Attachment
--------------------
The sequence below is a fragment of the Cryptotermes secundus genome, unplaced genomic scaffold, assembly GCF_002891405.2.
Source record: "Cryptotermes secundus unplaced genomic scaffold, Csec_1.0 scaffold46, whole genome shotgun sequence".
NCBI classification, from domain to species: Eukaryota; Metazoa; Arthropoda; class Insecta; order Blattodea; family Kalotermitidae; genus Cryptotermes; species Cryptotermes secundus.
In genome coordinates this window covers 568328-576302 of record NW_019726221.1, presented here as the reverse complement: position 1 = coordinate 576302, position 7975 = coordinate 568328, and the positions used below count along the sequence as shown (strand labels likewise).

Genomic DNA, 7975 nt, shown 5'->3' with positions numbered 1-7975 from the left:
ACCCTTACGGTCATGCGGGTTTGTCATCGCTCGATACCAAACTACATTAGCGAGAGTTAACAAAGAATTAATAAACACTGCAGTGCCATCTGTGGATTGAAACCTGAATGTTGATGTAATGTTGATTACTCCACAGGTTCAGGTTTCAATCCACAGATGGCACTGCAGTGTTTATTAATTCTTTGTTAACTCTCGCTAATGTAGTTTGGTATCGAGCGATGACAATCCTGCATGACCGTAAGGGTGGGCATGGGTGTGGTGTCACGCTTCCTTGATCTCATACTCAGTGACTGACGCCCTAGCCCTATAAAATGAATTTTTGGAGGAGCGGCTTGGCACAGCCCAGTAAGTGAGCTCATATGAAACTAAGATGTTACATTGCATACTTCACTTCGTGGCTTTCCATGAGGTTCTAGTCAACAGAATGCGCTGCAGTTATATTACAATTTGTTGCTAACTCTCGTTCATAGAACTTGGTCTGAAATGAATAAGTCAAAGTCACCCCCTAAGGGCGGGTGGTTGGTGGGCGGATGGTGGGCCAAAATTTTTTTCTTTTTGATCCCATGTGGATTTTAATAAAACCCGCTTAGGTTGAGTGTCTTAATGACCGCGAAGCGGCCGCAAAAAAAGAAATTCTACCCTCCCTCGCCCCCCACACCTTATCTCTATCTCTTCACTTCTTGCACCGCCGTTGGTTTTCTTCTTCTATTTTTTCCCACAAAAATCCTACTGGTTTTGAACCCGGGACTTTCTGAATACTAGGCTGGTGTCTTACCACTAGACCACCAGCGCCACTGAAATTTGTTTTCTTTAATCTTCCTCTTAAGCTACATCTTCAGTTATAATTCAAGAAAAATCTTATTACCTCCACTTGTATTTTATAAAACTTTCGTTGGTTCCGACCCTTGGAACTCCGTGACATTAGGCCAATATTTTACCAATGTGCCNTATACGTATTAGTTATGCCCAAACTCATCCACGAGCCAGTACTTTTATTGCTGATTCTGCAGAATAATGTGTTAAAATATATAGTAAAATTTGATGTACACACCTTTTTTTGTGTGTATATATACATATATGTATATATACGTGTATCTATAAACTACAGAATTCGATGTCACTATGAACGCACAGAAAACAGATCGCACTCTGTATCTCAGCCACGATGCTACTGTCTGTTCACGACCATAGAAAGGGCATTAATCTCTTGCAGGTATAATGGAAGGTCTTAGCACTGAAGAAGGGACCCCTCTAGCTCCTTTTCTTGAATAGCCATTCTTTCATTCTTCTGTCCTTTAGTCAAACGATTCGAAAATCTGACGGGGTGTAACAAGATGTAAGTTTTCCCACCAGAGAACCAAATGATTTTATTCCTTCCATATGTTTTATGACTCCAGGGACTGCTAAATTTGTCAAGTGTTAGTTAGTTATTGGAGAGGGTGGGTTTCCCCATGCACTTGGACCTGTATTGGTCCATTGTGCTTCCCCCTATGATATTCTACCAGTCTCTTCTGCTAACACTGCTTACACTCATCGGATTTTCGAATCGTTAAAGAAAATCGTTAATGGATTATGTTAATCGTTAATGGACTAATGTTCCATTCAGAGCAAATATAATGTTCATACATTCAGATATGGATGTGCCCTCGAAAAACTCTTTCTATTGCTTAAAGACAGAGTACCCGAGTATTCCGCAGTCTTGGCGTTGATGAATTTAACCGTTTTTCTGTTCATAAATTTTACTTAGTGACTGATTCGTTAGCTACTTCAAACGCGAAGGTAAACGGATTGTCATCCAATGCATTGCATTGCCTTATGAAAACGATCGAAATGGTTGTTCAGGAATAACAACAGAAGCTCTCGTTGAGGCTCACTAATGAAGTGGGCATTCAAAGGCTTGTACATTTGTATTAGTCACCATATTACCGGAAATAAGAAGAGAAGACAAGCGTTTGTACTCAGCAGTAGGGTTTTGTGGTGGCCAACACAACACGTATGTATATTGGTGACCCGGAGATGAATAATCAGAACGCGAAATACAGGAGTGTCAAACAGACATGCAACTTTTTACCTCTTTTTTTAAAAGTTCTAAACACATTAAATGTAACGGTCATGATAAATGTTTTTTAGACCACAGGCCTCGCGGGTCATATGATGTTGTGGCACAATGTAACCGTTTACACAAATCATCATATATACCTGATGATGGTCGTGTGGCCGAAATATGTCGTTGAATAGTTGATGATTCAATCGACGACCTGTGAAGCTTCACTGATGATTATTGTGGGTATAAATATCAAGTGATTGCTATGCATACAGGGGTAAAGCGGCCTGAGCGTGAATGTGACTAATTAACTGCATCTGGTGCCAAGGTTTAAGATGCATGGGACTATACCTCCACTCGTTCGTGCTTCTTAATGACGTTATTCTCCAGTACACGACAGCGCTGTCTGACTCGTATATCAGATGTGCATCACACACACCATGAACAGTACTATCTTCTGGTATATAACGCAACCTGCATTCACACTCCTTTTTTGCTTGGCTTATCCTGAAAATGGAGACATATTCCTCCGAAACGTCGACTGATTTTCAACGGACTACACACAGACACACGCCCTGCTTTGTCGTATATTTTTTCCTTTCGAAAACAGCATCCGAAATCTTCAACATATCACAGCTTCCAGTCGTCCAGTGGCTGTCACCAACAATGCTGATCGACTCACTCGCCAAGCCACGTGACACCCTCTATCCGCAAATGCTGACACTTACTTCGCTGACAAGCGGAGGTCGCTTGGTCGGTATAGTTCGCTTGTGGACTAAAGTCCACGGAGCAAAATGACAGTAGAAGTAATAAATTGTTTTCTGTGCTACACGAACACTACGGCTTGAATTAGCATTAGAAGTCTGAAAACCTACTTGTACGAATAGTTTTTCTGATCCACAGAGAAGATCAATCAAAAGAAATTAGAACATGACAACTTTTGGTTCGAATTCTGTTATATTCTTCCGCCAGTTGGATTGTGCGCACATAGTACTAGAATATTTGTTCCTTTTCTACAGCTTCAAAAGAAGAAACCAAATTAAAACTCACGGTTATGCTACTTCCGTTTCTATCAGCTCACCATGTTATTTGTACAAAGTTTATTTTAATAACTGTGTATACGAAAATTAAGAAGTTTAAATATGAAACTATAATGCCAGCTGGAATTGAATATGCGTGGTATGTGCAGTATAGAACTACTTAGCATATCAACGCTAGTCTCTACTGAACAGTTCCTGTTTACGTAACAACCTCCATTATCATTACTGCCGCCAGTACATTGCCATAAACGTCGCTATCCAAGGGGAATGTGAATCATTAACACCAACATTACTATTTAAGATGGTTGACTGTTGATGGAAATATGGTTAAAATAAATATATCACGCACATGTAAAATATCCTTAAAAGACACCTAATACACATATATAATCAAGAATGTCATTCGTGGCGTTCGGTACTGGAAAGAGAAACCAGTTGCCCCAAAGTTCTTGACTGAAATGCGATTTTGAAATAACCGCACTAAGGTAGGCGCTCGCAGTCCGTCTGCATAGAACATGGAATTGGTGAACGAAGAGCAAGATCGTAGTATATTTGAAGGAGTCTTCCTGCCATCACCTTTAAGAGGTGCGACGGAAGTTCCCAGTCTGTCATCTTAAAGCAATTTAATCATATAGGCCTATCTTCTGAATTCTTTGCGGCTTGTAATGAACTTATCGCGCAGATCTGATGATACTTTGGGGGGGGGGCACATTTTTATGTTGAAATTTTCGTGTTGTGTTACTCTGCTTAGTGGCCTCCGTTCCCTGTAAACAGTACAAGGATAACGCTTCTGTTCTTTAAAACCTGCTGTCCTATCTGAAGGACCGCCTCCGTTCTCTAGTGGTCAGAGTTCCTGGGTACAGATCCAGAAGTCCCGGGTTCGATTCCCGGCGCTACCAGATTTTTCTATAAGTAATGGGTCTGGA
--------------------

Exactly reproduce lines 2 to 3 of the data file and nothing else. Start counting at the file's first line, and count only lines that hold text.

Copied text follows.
Source record: "Cryptotermes secundus unplaced genomic scaffold, Csec_1.0 scaffold46, whole genome shotgun sequence".
NCBI classification, from domain to species: Eukaryota; Metazoa; Arthropoda; class Insecta; order Blattodea; family Kalotermitidae; genus Cryptotermes; species Cryptotermes secundus.